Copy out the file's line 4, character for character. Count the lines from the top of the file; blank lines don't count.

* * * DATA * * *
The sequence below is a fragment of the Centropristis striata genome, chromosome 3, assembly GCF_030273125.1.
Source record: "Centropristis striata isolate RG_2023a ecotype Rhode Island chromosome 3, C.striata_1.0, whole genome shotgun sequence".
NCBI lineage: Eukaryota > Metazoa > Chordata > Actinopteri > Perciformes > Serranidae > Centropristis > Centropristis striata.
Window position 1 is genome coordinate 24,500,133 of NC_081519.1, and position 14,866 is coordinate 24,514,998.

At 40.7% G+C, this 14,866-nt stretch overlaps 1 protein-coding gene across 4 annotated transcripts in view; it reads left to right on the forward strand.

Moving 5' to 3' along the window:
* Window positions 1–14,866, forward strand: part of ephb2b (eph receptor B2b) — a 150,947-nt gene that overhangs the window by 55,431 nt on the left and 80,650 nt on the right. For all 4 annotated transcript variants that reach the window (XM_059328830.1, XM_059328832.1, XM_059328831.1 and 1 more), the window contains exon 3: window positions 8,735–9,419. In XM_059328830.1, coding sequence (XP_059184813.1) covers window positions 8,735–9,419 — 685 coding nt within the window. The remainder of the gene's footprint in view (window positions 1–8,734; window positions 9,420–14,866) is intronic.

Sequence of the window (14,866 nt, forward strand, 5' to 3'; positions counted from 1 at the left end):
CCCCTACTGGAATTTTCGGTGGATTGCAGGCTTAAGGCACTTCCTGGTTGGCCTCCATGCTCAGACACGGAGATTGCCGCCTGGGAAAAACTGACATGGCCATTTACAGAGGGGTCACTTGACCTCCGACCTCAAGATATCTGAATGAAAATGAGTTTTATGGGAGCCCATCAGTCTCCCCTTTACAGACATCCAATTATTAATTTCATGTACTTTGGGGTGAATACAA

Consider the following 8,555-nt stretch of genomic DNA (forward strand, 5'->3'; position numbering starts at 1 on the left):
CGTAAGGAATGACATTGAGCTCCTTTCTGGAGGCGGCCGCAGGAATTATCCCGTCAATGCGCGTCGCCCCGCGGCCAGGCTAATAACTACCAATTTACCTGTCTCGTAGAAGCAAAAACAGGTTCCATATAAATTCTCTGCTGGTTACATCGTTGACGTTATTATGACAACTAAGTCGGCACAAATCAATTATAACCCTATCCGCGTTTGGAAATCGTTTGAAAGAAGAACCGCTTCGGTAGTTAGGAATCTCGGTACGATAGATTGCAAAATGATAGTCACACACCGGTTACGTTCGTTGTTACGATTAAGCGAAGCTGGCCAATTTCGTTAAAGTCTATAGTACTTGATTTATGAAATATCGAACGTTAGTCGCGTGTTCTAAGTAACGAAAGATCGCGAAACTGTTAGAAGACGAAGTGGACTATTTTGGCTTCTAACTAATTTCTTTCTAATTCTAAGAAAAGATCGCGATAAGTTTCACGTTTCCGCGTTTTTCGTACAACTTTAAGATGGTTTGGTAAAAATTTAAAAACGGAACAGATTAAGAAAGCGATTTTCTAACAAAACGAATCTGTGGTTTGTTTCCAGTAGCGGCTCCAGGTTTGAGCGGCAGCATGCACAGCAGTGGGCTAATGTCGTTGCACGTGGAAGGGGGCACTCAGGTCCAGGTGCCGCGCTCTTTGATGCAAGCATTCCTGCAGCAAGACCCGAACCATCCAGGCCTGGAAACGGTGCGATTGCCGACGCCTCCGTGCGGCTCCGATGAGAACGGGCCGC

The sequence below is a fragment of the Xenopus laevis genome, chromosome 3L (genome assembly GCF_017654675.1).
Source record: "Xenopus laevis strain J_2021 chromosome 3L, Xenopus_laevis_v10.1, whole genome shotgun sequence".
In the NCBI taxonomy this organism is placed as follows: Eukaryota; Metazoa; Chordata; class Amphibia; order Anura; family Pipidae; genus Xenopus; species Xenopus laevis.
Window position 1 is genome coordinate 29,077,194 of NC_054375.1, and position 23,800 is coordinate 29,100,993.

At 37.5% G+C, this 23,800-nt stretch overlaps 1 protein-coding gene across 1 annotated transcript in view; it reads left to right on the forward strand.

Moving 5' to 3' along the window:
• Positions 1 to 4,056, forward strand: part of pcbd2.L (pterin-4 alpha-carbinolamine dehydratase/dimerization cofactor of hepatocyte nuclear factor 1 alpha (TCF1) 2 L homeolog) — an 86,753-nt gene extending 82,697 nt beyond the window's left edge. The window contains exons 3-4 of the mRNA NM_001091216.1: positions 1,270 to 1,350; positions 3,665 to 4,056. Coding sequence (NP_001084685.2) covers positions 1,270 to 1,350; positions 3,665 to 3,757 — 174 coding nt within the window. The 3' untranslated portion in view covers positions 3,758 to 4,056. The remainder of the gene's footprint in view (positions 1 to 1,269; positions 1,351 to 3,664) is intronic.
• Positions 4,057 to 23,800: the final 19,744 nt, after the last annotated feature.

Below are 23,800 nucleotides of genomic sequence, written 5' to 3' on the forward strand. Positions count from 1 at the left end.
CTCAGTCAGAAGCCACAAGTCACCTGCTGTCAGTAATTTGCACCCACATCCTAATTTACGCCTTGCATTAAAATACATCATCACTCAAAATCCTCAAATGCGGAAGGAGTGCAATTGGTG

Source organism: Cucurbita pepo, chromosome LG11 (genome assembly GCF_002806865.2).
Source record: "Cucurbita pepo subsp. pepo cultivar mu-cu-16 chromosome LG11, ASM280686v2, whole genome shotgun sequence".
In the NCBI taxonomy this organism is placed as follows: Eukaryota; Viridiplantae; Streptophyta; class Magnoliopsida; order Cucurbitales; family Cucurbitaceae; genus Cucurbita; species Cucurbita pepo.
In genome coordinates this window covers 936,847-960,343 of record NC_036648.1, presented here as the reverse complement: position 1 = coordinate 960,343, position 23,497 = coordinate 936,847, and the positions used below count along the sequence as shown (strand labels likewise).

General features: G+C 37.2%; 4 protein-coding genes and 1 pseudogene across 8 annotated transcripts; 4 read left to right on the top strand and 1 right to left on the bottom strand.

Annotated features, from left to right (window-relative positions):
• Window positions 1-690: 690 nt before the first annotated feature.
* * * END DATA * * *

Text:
Window position 1 is genome coordinate 24,500,133 of NC_081519.1, and position 14,866 is coordinate 24,514,998.